Chapter

The Quest for a National Gazetteer

in From Squaw Tit to Whorehouse Meadow

Published by University of Chicago Press

Published in print May 2006 | ISBN: 9780226534657
Published online March 2013 | e-ISBN: 9780226534640 | DOI: http://dx.doi.org/10.7208/chicago/9780226534640.003.0002
The Quest for a National Gazetteer

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  • Modern History (1700 to 1945)

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In the United States, new or replacement names for physical features cannot get into the system without approval by the U.S. Board on Geographic Names. Because toponyms are potentially controversial, the board's Domestic Names Committee has a unique role in the politically wary federal mapping community. If every name requires board consideration and approval, compilation might take a millennium. The United States has not produced a comprehensive gazetteer since 1884 and seems to ignore a 1967 recommendation by the United Nations Committee on Names Standardization that every country publish its standardized names in a national gazetteer. A key obstacle to a comprehensive national gazetteer is the sheer volume of information involved. Other obstacles are the slow pace of systematic large-scale mapping and the time and cost involved in not only compiling the initial listing but also keeping it up-to-date.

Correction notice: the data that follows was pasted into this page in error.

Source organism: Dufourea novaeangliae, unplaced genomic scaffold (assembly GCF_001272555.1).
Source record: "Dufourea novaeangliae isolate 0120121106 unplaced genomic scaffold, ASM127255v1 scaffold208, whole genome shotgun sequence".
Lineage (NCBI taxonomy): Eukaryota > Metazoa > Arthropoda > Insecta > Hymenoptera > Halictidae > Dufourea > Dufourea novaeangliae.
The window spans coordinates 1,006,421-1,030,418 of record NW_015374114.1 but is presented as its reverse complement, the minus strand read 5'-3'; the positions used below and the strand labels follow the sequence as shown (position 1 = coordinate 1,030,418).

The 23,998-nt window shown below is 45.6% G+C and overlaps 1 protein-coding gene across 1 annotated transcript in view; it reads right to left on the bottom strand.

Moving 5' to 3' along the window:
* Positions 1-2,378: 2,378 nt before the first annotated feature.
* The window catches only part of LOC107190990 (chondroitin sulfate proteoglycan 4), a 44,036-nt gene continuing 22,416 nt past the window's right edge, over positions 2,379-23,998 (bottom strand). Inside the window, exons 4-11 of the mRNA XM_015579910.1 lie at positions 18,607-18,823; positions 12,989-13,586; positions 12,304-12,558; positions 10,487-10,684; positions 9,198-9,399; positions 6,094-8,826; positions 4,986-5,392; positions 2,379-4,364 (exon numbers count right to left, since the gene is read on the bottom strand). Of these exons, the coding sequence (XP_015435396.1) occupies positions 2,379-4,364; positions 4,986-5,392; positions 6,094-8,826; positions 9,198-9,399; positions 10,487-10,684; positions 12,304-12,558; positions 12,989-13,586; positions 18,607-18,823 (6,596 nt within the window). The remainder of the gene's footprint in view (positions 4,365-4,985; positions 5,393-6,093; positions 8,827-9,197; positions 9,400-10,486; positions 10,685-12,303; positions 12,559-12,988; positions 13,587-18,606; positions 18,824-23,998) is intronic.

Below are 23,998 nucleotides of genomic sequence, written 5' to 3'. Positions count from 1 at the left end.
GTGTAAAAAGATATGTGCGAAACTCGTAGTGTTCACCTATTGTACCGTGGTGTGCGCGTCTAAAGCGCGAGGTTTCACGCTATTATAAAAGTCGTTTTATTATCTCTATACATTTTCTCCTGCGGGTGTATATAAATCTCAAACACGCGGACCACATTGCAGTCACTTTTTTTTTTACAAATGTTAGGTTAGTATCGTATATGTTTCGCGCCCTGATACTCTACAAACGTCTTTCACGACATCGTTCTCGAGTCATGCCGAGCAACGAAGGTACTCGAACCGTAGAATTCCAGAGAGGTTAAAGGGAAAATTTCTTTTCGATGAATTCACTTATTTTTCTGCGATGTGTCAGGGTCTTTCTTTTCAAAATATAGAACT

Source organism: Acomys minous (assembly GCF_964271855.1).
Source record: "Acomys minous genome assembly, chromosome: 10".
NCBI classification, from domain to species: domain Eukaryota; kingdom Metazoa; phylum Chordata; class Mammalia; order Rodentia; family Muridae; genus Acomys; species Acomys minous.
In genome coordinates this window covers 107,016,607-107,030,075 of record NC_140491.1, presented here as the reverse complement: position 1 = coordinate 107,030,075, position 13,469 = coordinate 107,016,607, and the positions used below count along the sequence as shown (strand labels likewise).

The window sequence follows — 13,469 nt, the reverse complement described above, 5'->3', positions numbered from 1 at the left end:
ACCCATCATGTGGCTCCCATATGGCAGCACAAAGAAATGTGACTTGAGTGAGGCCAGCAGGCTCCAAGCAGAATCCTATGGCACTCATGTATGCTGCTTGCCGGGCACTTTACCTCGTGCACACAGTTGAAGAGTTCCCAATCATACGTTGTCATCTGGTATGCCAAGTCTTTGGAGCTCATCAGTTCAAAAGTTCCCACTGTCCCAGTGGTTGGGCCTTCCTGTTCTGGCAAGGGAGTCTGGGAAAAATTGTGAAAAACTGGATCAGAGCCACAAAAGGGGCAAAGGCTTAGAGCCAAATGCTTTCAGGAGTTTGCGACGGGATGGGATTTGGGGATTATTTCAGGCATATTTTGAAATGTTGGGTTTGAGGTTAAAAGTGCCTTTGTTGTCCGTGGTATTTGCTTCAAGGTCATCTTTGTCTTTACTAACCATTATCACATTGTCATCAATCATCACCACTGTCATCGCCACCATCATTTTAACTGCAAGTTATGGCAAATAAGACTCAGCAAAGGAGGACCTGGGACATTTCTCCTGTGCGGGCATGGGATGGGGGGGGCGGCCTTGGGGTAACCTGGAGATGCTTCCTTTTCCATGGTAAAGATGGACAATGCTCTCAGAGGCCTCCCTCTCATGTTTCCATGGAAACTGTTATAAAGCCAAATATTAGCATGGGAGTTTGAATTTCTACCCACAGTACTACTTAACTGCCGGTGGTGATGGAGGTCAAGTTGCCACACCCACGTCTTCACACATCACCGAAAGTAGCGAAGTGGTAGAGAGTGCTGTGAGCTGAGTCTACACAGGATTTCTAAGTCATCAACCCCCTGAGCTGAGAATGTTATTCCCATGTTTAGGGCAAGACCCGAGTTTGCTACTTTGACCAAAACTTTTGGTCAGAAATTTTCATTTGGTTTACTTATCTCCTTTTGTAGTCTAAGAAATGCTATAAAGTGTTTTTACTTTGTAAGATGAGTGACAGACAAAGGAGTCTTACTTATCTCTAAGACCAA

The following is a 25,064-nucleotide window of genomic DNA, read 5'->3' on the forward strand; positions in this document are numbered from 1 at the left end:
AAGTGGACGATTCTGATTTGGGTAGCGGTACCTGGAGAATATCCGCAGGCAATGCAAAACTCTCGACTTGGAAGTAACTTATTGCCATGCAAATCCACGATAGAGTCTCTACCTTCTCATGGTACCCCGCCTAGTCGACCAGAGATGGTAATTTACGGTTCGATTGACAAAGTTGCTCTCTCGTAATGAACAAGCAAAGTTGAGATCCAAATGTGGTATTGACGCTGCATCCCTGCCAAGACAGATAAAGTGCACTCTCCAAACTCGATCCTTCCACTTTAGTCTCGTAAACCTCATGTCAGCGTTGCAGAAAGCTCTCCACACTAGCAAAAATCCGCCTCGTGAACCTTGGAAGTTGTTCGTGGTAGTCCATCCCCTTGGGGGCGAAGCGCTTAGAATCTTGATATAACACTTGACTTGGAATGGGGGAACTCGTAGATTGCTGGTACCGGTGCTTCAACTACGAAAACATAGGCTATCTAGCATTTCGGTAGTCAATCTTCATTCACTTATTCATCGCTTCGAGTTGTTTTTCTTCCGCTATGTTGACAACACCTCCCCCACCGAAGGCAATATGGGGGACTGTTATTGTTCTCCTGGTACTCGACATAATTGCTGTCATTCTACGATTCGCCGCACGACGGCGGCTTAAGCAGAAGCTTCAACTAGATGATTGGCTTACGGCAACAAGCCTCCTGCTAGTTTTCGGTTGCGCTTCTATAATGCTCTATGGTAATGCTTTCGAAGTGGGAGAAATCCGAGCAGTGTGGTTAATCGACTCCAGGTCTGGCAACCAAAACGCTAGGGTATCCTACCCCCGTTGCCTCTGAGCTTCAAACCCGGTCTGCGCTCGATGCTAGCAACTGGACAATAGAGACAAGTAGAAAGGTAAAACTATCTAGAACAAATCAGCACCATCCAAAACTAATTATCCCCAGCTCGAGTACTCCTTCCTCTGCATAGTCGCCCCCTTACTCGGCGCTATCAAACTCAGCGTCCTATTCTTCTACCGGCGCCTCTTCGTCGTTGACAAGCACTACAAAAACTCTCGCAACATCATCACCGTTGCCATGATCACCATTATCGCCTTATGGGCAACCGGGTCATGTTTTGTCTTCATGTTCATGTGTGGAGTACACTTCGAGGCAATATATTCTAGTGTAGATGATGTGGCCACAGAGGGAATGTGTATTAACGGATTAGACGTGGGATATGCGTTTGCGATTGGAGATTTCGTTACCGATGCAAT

Keywords: U.S. Board on Geographic Names; Domestic Names Committee; toponyms; national gazetteer; large-scale mapping

Chapter.  5612 words.  Illustrated.

Subjects: Modern History (1700 to 1945)

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